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2nd of 2 Funding Bills for Ala. Reforms Clears Key House Panel

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As the Alabama legislature's regular session draws to a close, the pivotal House Ways and Means Committee last week approved the second of two bills proposed by Gov. James E. Folsom Jr. to fund education reform.

The bills are now in a position to be placed on the House calendar for floor action.

Although the measures have yet to be considered by the Senate, they still have a chance of passing in the few remaining legislative days, a legislative analyst said. Lawmakers were slated to take this week off for spring recess.

In last week's vote, the House panel voted 13 to 2 for a measure that was largely the same as Mr. Folsom's bill to establish a more equitable way of distributing state aid to school districts. (See Education Week, March 16, 1994.)

The panel approved the distribution measure a week after a vote had been delayed, apparently because some legislators were worried about how much money their area's schools would get under the new formula.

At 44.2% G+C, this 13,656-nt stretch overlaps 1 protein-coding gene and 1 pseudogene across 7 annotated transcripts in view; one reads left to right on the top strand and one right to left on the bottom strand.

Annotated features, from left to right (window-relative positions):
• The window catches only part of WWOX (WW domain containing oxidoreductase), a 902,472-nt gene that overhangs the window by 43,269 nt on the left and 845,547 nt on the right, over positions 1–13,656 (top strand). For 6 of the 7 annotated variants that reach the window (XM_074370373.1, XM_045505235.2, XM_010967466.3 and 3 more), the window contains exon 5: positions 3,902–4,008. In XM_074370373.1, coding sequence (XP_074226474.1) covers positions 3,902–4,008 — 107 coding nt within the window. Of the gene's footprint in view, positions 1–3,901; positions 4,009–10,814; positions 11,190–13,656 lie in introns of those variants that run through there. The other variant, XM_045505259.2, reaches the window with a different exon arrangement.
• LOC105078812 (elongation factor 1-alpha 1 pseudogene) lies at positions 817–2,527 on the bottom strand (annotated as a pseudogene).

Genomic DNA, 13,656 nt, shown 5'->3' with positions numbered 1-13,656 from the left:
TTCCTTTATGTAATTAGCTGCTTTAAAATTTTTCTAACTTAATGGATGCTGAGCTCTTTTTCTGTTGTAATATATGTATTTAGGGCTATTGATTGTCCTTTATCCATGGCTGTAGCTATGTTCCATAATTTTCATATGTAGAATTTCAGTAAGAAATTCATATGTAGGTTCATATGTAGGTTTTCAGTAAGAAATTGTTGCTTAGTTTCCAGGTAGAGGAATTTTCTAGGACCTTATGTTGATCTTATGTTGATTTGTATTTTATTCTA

The Ways and Means Committee backed the other measure in the two-bill funding package earlier this month. That bill would amend the state constitution to require communities to levy minimum levels of ad valorem property taxes and other taxes.

A state judge, who found Alabama's schools unconstitutional last year, has given the legislature until Sept. 30 to create a fair and adequate funding system for the public schools.

In a related development, negotiations are continuing between a bipartisan group of legislators, the business community, and the Governor's office seeking a compromise on Mr. Folsom's "Alabama First'' education-reform bill.

The Rules Committee has blocked the measure, already approved by the Senate and the House Ways and Means Committee, from House floor consideration since last month.

Mr. Folsom, who has called a special session for April 26, is still interested in "reasonable and amicable compromise'' and is pushing for regular-session action on the reform plan and its funding bills, said Chris Grimshawe, the Governor's press secretary.

Mr. Grimshawe said the Governor will aim to have House floor action on the reform bill after the spring recess.

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